What is World Password Day?
Still using your first pet’s name, followed by the year you were born, and an exclamation point for all your passwords? If yes, it might be time to rethink your password choices and World Password Day is the perfect chance to do so.
Since 2013, annually on the first Thursday of May, World Password Day is recognized around the globe. But what purpose does it serve?
World Password Day was created to raise awareness about the importance of using strong passwords to prevent unfortunate consequences like data breaches and identity theft.
Do You Take Your Passwords Seriously?
One of the basics of great cybersecurity is using strong passwords. However, despite all the warnings about reusing the same weak passwords on multiple accounts, many individuals are still guilty of doing so.
So many of us are still making it easy for cybercriminals to hack into personal accounts and gain access to valuable information. According to the 2020 Psychology of Passwords survey report by LastPass, results found that:
- 92 percent know that using the same variation of the same password is a risk, but 50 percent of us do it regardless.
- 58 percent haven’t changed their password in 12 months – even after hearing news of a breach.
- 40 percent think their accounts aren’t valuable enough for a hacker to waste time on them.
- 42 percent say that having a password that’s easy to remember is more important than one that is very secure.
- Only 29 percent reset their passwords once a month or more because they forget them.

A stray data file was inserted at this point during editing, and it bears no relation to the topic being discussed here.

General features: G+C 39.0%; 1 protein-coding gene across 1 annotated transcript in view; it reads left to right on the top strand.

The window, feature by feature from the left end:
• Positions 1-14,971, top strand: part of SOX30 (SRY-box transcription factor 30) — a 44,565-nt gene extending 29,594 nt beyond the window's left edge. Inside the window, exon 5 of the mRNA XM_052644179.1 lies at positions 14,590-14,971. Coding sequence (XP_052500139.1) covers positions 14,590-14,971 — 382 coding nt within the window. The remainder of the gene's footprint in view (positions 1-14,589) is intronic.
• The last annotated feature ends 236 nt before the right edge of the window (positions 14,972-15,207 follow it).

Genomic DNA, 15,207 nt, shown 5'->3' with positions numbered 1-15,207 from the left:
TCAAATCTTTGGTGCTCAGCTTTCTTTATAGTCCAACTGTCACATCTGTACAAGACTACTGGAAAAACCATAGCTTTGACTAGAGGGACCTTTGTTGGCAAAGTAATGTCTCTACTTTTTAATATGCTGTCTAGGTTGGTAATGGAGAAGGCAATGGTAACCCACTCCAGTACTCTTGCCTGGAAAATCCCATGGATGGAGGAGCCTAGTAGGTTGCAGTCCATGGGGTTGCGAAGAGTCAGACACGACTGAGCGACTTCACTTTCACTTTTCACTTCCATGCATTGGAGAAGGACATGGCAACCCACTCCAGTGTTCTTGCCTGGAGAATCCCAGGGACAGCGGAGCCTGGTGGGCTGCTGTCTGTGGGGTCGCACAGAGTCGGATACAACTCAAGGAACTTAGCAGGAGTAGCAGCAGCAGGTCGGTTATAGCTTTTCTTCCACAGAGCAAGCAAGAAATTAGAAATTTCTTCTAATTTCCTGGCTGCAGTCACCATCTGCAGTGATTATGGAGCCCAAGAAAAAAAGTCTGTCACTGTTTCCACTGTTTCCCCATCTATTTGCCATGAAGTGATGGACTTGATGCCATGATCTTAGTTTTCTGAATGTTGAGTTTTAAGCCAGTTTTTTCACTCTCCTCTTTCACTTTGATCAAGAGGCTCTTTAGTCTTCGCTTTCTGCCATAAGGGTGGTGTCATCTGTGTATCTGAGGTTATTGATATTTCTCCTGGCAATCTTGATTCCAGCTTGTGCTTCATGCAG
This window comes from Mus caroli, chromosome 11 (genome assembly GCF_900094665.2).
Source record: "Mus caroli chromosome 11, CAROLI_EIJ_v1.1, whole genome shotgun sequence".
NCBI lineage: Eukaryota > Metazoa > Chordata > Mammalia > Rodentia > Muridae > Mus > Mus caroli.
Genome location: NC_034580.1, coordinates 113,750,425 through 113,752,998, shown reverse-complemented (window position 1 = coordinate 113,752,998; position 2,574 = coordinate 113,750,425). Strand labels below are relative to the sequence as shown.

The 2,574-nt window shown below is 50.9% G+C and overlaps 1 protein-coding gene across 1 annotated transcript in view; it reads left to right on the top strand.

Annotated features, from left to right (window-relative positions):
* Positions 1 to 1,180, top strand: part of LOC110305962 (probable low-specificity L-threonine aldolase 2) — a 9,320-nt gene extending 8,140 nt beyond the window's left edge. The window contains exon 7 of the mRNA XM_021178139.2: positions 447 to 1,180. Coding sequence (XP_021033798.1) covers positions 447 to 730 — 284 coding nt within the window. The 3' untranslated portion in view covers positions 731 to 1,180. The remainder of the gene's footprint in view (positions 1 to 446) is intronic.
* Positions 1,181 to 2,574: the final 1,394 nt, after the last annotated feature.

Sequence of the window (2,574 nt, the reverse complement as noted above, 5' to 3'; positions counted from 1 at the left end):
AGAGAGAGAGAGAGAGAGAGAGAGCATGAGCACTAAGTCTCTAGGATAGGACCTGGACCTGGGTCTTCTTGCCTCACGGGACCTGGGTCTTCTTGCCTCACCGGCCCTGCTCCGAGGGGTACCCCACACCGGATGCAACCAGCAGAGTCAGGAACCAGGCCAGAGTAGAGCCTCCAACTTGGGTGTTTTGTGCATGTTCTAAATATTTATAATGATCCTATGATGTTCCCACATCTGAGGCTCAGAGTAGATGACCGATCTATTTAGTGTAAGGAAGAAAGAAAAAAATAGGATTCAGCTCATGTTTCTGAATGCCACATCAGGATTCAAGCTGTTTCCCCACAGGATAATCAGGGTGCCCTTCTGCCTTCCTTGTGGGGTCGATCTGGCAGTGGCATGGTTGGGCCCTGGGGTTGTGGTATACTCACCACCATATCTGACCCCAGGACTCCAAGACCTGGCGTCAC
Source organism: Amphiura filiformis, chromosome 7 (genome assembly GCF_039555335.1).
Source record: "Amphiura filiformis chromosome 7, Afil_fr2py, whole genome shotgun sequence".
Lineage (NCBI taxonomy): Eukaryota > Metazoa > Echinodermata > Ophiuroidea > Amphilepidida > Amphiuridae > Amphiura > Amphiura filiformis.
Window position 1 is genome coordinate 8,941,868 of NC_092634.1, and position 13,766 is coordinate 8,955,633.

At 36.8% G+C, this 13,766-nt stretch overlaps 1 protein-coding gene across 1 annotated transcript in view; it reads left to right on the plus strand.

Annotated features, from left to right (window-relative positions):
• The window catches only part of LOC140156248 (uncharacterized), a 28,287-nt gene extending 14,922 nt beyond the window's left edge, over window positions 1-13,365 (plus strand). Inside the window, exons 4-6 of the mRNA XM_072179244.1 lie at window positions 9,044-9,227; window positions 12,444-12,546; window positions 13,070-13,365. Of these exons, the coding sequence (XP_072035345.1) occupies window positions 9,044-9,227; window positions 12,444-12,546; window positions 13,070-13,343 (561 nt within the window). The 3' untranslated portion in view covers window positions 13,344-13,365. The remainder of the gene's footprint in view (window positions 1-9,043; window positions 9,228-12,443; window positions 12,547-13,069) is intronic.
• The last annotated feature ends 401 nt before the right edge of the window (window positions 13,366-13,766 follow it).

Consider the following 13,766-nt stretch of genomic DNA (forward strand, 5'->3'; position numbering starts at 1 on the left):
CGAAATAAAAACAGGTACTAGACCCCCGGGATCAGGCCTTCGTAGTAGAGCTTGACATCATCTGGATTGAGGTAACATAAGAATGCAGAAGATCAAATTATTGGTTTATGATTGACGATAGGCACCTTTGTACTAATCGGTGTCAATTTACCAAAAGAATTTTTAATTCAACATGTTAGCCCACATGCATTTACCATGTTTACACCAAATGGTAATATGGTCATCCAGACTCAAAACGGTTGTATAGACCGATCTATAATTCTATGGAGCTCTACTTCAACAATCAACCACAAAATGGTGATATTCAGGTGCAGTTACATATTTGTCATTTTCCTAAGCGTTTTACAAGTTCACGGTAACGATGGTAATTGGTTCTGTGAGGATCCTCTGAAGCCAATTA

- Only 54 percent use multi-factor authentication (MFA) for personal accounts; 37 percent use it at work.
Your password is the key to your personal identity in the digital world, so as a critical gatekeeper to your sensitive information it’s about time they’re taken seriously.
How You Can Observe World Password Day?
If you’re one of the many people who has a habit of reusing passwords, now is an excellent time to update them.
Go through your passwords and make sure they are strong and unique to each account. Differentiate them by using a mixture of letters, numbers, and symbols. You can also mix up the casing of your letters, as passwords that are made up of only lowercase letters are easier to hack – along with passwords that are only six characters, so aim for nine characters or more. Avoid things like names, dates, anniversaries, and pet names – anything that might be easily found on a social media account or is public knowledge.
You can take it a step further by taking advantage of Google Chrome’s extension Password Checkup. This is a plug-in that can warn users of compromised passwords, reused passwords, and accounts using weak passwords. Or consider using the tool How Secure is My Password to test out how secure your passwords are or generate a secure password right now with a Secure Password Generator. You can also take advantage of platforms like LastPass, 1Password, and Keeper – platforms that securely store your passwords.
Many platforms also now allow you to enable multi-factor authentication to keep your accounts more secure. Strong authentication is important to add as it helps to prevent identity theft and other cybercrimes. Multi-factor authentication software provides an additional layer of protection that works to verify it’s you accessing your account and not someone unauthorized.
Related Reading: How MFT Fits into Your Data Security Suite
What Else Can You Do?
Take the #WorldPasswordDay pledge and share these password tips with your friends and family:
- Change an old password to a longer, stronger one.
- Turn on multi-factor authentication for your important accounts.
- Password protect your wireless router.
- Don’t store passwords on your computer or phone.
- Log off when you’re done with a program.
- Periodically remove temporary internet files.